German filmmaker Leni Riefenstahl, whose 1934 documentary on the Nazis is considered one of history's most notorious pieces of propaganda, was honored Saturday night in Glendale by a little-known but well-respected national organization of motion picture buffs devoted to restoring and showing old films.
The Cinecon organization flew in Riefenstahl, 95, from her home in Germany to present her with one of the group's annual film achievement awards. Group officials said the announcement that Riefenstahl was among this year's honorees was kept under wraps until the last minute in an effort to circumvent some of the anti-Nazi protests that usually occur at her appearances.
Making her first public trip to the Los Angeles area in nearly 60 years, Riefenstahl stood amid the applause of some 1,000 people gathered at the Red Lion Hotel. "Thank you, thank you so much," she said.
Treated as a celebrity among the group of self-proclaimed cinephiles, Riefenstahl signed dozens of autographs and posed for pictures.
"It's too much honor," she said.
Riefenstahl made "Triumph of the Will" in 1934 at the request of an admiring Adolf Hitler. The film exalts the Third Reich by showing massed banners and hundreds of Hitler's followers marching by his podium at the elaborate Nazi Party rally in Nuremberg.
Although the scenes have chilled generations since, the work is universally regarded by film critics and historians as a highly manipulative work utilizing a brilliant array of cinematic techniques in glorifying Hitler and his newly established regime.
Riefenstahl's appearance was expected to generate outrage among Los Angeles' Jewish community. Because of the Sabbath, community leaders could not be reached for comment.
Cinecon President Kevin John Charbeneau said the group opted to honor Riefenstahl because she "represented all facets of filmmaking."
"She was a dancer, a choreographer, an actress, a cinematographer and a director," said Charbeneau, who heads the group of about 500 film buffs. "She fit every aspect. She had been in front of a camera and she had been behind a camera. She had been in the silent era and in the sound era."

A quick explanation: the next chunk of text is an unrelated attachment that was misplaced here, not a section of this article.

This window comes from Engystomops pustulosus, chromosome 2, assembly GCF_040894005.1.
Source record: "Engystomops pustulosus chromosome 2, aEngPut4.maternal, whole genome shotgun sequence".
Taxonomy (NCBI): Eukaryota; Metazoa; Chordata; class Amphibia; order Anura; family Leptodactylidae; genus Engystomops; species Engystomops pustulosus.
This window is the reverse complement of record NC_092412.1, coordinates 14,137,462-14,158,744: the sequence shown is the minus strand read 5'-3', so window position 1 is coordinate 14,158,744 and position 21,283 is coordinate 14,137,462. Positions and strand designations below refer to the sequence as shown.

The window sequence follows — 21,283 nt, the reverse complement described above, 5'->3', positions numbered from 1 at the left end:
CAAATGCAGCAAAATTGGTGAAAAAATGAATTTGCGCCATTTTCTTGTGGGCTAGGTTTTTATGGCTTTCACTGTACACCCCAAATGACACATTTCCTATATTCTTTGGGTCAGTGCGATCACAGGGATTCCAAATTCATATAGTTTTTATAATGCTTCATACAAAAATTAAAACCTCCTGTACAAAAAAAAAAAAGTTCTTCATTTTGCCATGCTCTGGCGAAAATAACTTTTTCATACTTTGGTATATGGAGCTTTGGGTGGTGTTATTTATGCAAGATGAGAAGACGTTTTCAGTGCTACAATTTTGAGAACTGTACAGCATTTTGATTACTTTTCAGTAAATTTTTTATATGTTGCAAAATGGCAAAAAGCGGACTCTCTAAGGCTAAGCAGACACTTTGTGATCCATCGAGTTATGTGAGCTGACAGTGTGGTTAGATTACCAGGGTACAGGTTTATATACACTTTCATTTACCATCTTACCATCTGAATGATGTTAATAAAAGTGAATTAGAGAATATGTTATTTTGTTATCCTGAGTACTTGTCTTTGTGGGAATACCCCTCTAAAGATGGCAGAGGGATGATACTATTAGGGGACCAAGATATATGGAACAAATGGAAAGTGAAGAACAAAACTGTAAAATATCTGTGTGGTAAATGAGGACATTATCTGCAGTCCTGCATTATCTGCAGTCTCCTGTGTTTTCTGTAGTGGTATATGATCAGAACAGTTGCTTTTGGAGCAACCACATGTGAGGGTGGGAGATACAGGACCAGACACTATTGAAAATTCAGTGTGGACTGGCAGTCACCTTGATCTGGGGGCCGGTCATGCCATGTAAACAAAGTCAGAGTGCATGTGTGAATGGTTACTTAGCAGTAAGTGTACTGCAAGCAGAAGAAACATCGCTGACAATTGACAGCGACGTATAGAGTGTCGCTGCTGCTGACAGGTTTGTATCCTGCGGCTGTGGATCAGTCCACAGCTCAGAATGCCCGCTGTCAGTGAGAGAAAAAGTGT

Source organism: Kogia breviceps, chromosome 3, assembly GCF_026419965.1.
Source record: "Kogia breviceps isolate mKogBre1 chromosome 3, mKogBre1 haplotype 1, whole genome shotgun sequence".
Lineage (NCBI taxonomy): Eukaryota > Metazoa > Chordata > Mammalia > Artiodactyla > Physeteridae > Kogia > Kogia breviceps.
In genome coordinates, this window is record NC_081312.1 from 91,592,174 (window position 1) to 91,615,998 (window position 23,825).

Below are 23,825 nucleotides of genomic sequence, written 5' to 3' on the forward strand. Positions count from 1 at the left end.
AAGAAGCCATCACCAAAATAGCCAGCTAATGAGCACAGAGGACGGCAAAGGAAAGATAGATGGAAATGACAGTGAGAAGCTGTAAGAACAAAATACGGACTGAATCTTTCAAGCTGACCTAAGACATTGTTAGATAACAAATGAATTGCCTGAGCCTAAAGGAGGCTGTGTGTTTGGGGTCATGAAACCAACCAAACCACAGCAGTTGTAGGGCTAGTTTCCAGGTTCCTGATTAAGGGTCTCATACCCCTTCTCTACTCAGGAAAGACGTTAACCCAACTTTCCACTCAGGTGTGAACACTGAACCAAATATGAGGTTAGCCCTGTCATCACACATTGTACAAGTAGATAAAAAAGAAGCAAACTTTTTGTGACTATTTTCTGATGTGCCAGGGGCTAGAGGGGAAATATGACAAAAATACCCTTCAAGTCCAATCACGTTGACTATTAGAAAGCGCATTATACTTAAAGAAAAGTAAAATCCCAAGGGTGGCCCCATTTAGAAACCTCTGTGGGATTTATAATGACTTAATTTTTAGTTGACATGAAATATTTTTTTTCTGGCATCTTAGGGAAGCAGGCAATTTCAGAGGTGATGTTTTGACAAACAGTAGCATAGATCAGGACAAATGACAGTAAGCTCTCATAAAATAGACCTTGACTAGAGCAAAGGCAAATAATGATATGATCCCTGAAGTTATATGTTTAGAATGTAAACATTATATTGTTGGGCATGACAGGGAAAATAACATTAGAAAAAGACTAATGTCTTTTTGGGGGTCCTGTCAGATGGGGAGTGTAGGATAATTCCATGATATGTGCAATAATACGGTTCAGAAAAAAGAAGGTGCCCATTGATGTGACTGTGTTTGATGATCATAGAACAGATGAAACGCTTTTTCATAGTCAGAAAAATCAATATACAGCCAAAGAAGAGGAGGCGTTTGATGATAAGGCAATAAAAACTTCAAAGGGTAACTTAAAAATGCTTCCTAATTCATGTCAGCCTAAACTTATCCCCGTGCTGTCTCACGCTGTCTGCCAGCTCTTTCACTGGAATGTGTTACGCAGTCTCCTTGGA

Cinecon has a tradition of presenting surprise guests at it awards banquet. The decision to honor Riefenstahl was made by the group's board of directors, Charbeneau said.
Often simultaneously admired and reviled, Riefenstahl is likely to remain always at the center of debates regarding the relationship between art and morality. She defends "Triumph of Will" as purely a documentary.
Saturday's reception was far different from her last public visit to the Southland, when she arrived in Hollywood in the wake of the horrors of the Kristallnacht, the Night of the Broken Glass.
On Nov. 9-10, 1938, the Nazis throughout Germany and Austria unleashed a pogrom in which synagogues and other Jewish institutions were burned, Jewish stores were destroyed and their contents looted. About 35,000 Jewish men were sent to concentration camps.
Walt Disney was the only studio head to receive Riefenstahl, giving her a tour of his studio and showing her his sketches for his upcoming "Fantasia." Riefenstahl held a private screening of her latest work, "Olympia," a documentary on the 1936 Olympics, about which a Times critic wrote: It "was a triumph of the camera and epic of the screen. Contrary to rumor, it is in no way a propaganda movie."
When Riefenstahl was honored in 1974 at the Telluride Film Festival, she provoked an anti-Nazi demonstration.
Riefenstahl, who turned 95 on Aug. 22, began as a modern dancer and then became a silent film star of greater magnitude than her contemporary, Marlene Dietrich. Making her film debut in 1926, she became a star of a series of "mountain films" made primarily with her mentor, filmmaker Arnold Fanck, extolling the beauty and mysticism of nature and mankind's conquest of it.
She made her directorial debut in 1932 with "The Blue Light," in which she also starred--and which became the definitive "mountain film." It was this film that brought her to Hitler's attention as a filmmaker.
Riefenstahl followed "Triumph of the Will" with the also dazzling "Olympia" (1938), which many consider the standard by which all sports documentaries are measured.
In her person, the regal Riefenstahl embodied the Aryan ideal of vigorous female beauty, and her films are steeped in the heady German romanticism that Hitler sought to appropriate for the Third Reich.
Riefenstahl has adamantly claimed over the decades that she was so caught up in her work as a filmmaker that she was slow to awaken to the Nazi horrors. Although she managed to begin another film, in the vein of "The Blue Light" called "Tiefland," in 1944, it took her 10 years to complete it.
The end of World War II effectively ended her career as a filmmaker, and she spent four years in a French detention camp as a Nazi sympathizer. Indomitable, Riefenstahl began a new career as a still photographer, winning acclaim for her work in Africa. She photographed the Munich Olympics in 1972 for the Times of London, and at age 72 took up scuba diving to photograph undersea life.